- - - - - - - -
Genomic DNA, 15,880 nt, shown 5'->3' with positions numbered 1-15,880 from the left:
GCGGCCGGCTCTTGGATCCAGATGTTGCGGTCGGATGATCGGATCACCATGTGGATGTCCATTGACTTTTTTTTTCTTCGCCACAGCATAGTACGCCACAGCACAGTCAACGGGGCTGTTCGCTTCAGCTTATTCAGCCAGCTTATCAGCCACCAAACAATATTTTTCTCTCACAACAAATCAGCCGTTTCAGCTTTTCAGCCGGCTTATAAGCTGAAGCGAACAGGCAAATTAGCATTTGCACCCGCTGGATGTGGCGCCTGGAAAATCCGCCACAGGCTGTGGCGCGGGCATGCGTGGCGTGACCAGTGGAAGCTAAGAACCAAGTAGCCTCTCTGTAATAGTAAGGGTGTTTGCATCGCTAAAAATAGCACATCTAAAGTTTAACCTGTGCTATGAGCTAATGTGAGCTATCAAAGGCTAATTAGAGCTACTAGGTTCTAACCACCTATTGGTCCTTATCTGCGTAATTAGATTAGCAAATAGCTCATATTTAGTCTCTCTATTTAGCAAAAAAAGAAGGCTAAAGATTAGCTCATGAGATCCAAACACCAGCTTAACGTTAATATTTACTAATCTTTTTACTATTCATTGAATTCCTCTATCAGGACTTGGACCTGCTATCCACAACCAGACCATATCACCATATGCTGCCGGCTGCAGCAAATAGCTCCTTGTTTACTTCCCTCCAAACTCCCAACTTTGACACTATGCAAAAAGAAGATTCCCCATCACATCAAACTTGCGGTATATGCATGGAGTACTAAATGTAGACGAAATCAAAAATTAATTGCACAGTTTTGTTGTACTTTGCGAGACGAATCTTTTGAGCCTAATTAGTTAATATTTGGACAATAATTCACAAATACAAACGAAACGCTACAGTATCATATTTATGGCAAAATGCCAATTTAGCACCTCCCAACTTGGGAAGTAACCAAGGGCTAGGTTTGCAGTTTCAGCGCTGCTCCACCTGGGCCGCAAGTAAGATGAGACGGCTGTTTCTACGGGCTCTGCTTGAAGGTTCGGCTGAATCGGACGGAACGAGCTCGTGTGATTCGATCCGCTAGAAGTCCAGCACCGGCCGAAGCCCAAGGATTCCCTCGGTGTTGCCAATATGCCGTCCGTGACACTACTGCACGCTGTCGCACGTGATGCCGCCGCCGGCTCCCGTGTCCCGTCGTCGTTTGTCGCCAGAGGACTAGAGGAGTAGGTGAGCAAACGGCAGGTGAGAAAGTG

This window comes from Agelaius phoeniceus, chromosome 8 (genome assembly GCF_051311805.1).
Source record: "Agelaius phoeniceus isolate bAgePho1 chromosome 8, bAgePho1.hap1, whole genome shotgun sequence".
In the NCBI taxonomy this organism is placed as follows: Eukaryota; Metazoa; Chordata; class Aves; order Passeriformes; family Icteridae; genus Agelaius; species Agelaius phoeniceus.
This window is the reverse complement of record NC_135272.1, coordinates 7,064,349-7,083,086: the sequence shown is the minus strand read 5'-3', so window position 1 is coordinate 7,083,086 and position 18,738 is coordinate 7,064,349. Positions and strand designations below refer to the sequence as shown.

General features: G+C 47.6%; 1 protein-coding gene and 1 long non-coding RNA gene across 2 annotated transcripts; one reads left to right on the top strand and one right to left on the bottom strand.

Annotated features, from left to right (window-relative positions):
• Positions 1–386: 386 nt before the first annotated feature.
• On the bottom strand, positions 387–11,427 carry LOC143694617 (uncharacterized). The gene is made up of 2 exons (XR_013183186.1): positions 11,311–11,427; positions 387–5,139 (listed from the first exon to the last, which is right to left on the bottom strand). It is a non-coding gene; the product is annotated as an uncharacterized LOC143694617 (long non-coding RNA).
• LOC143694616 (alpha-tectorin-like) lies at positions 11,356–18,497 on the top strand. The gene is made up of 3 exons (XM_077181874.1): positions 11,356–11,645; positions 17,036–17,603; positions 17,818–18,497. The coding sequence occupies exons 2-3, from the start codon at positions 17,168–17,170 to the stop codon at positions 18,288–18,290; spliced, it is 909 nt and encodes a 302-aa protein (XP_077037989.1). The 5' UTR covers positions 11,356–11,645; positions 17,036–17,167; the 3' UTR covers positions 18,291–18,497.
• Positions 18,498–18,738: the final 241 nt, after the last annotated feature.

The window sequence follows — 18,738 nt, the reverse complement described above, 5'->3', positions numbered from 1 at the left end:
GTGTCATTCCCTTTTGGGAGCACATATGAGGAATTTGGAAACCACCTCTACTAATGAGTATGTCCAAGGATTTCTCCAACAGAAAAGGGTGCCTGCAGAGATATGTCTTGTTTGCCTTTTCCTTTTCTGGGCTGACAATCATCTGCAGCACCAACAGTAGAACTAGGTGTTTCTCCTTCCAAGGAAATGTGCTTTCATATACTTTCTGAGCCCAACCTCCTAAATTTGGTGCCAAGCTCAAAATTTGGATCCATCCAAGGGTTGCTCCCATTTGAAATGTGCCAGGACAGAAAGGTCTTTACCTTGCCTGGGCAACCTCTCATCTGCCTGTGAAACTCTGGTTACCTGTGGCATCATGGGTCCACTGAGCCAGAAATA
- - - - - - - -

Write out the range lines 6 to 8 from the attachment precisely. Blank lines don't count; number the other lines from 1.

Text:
This window is the reverse complement of record NC_135272.1, coordinates 7,064,349-7,083,086: the sequence shown is the minus strand read 5'-3', so window position 1 is coordinate 7,083,086 and position 18,738 is coordinate 7,064,349. Positions and strand designations below refer to the sequence as shown.

General features: G+C 47.6%; 1 protein-coding gene and 1 long non-coding RNA gene across 2 annotated transcripts; one reads left to right on the top strand and one right to left on the bottom strand.

Annotated features, from left to right (window-relative positions):